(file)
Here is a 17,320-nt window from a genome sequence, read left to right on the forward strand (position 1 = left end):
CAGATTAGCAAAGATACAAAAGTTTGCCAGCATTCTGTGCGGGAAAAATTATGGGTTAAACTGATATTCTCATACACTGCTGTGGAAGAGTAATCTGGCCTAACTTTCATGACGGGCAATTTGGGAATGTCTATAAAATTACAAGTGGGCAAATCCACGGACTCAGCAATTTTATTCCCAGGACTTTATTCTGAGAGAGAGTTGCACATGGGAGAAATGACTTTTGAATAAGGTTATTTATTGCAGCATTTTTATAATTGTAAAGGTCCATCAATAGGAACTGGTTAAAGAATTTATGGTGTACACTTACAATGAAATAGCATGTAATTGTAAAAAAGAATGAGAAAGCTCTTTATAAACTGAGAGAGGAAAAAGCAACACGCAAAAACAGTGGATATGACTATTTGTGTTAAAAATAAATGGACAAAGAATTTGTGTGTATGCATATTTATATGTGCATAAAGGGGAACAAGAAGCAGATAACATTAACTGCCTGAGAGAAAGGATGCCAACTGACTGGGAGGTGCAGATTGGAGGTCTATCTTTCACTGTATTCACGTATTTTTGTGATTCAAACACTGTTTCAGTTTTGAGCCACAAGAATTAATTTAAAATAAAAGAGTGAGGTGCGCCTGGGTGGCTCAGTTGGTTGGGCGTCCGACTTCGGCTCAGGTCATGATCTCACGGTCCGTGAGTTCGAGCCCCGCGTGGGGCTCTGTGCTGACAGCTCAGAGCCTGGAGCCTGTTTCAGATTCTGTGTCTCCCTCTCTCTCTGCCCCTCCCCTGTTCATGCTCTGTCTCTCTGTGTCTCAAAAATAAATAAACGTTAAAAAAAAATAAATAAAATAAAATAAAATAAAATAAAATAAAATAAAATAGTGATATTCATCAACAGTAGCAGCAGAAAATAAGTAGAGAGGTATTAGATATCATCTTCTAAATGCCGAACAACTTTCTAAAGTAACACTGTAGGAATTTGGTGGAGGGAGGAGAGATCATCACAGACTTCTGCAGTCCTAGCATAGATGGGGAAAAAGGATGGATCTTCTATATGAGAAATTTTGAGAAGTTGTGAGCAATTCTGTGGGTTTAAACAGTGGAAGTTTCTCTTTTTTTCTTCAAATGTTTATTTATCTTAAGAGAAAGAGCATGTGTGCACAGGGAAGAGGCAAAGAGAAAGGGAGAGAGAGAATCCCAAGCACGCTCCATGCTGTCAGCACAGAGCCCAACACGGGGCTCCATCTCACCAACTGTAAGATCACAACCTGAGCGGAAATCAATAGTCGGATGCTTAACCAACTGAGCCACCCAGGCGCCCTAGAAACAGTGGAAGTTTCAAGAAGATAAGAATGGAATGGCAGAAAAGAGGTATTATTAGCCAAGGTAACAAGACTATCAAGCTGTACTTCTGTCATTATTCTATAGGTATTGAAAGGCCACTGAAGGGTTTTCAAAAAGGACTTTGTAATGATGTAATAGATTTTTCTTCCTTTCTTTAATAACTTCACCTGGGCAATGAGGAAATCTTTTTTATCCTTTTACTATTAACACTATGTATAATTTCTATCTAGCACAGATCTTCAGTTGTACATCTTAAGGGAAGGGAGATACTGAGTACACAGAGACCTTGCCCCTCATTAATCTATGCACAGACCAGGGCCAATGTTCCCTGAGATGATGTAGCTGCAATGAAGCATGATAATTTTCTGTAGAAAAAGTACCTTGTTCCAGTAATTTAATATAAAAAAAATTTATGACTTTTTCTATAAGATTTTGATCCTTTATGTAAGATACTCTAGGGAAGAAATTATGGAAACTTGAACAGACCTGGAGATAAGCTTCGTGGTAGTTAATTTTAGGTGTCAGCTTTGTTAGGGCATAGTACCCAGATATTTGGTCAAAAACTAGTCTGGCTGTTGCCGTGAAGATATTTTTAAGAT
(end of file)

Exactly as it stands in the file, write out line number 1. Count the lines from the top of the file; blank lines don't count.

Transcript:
Here is a 17,320-nt window from a genome sequence, read left to right on the forward strand (position 1 = left end):